- This World of Ours (PDF) — funny and accurate skewering of the modern security researcher. In the real world, threat models are much simpler (see Figure 1). Basically, you’re either dealing with Mossad or not-Mossad. If your adversary is not-Mossad, then you’ll probably be fine if you pick a good password and don’t respond to emails from ChEaPestPAiNPi11s@virus-basket.biz.ru. If your adversary is the Mossad, YOU’RE GONNA DIE AND THERE’S NOTHING THAT YOU CAN DO ABOUT IT. The Mossad is not intimidated by the fact that you employ https://.
- Highway to Hack: Why We’re Just at the Beginning of the Auto Hacking Era (Ars Technica) — detailed article covering the state of in-car networks and the security risks therein. (via BoingBoing)
- 64 Ways to Think about a News Homepage — design and content ideas.
- Ligra — a lightweight graph processing framework for shared memory. It is particularly suited for implementing parallel graph traversal algorithms where only a subset of the vertices are processed in an iteration.
Four short links: 24 August 2015
Real World Security, Car Hacking, News Designs, and Graphs in Shared Memory
Podcast: news that reaches beyond the screen
Finding ways to make media interact with the physical world
Reporters, editors and designers are looking for new ways to interact with readers and with the physical world–drawing data in through sensors and expressing it through new immersive formats.
In this episode of the Radar podcast, recorded at News Foo Camp in Phoenix on November 10, Jenn and I talk with three people who are working on new modes of interaction:
- Mark Trammell, of Sonos, previously of Obama HQ and Twitter
- Rebekah Monson, of the University of Miami
- Robert Hernandez, of the University of Southern California’s Annenberg School
Along the way:
- SensorSub, a project Rebekah is working on that uses data-gathering submarines to measure water quality
- Robert’s students are working on augmented-reality projects at the Los Angeles Central Library–building story-time experiences for children and interpreting the library’s famous murals
- How a lengthier sign-up process brought more people onto Twitter
- Mark’s efforts to understand user interaction on physical hardware
- Wise Kaplan and Cranky Kaplan, the fictional Twitter alter-egos of former New York Observer editor Peter Kaplan, who passed away shortly after we recorded this episode. In the same vein: Mayor Emanuel, Twitter satire from Dan Sinker that was subsequently anthologized.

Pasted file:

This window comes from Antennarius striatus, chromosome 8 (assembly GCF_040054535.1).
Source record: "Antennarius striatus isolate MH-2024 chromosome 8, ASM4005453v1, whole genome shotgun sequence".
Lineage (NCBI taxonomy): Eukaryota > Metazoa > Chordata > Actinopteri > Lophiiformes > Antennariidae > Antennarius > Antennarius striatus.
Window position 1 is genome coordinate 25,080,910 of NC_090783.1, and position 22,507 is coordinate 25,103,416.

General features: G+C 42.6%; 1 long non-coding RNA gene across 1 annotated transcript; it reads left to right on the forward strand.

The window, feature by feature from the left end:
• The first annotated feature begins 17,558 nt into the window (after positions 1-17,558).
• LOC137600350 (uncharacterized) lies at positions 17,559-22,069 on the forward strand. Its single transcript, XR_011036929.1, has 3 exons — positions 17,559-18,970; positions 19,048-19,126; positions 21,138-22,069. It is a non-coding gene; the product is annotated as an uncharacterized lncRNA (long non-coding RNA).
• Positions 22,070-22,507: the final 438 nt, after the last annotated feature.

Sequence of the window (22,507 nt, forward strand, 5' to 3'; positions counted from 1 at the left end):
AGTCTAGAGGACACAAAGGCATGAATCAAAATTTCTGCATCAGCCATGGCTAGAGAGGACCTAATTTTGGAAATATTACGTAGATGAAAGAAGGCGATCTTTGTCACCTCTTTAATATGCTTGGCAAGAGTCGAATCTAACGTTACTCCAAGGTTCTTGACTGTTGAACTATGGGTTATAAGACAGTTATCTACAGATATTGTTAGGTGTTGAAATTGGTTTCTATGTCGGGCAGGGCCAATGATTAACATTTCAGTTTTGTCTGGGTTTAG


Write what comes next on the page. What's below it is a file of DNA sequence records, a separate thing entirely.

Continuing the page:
- Snow Fall
For more on the intersection of software and the physical world, be sure to check out Solid, O’Reilly’s new conference program about the collision of real and virtual.
Subscribe to the O’Reilly Radar Podcast through iTunes, SoundCloud, or directly through our podcast’s RSS feed.
Four short links: 22 November 2012
Urine Checkins, News Summaries, Zombie Ideas, and Scanner Plans
- Mark Your Territory — Urine integration for Foursquare. (via Beta Knowledge)
- TL;DR — news summaries. Finally.
- Zombie Ideas and Online Instruction — The repeated return of mistaken ideas captures well my experiences with technologies in schools and what I have researched over decades. The zombie idea that is rapidly being converted into policies that in the past have been “refuted with evidence but refuse to die” is: new technologies can cure K-12 and higher education problems of teaching and learning. The most recent incarnation of this revolving-door idea is widespread access to online instruction in K-12 education cyber-charter schools, blended schools where online instruction occurs for a few hours a day, and mandated courses that children and youth have to take.
- Google Open Sources Their Book Scanner — hardware designs for their clever system for high-throughput non-destructive book-scanning. (via Hackaday)
Four short links: 19 June 2012
Map Usage, Transit Data, Mozilla Web Maker, and Print-to-Web Design
- Mobile Maps (Luke Wroblewski) — In the US, Google gets about 31 million users a month on its Maps app on iOS. On average those users spend more than 75 minutes apiece in the app each month.
- The Importance of Public Traffic Data (Anil Dash) — Bill Gates and Paul Allen’s first collaboration was a startup called Traf-O-Data, which recorded and analyzed traffic at intersections in their hometown using custom-built devices along with some smart software. Jack Dorsey’s first successful application was a platform for dispatch routing, designed to optimize the flow of cars by optimizing the flow of information. It’s easy to see these debates as being about esoteric “open data” battles with governments and big corporations. But it matters because the work we do to build our cities directly drives the work we do to build our communities online.
- Mozilla Thimble — Write and edit HTML and CSS right in your browser. Instantly preview your work. Then host and share your finished pages with a single click.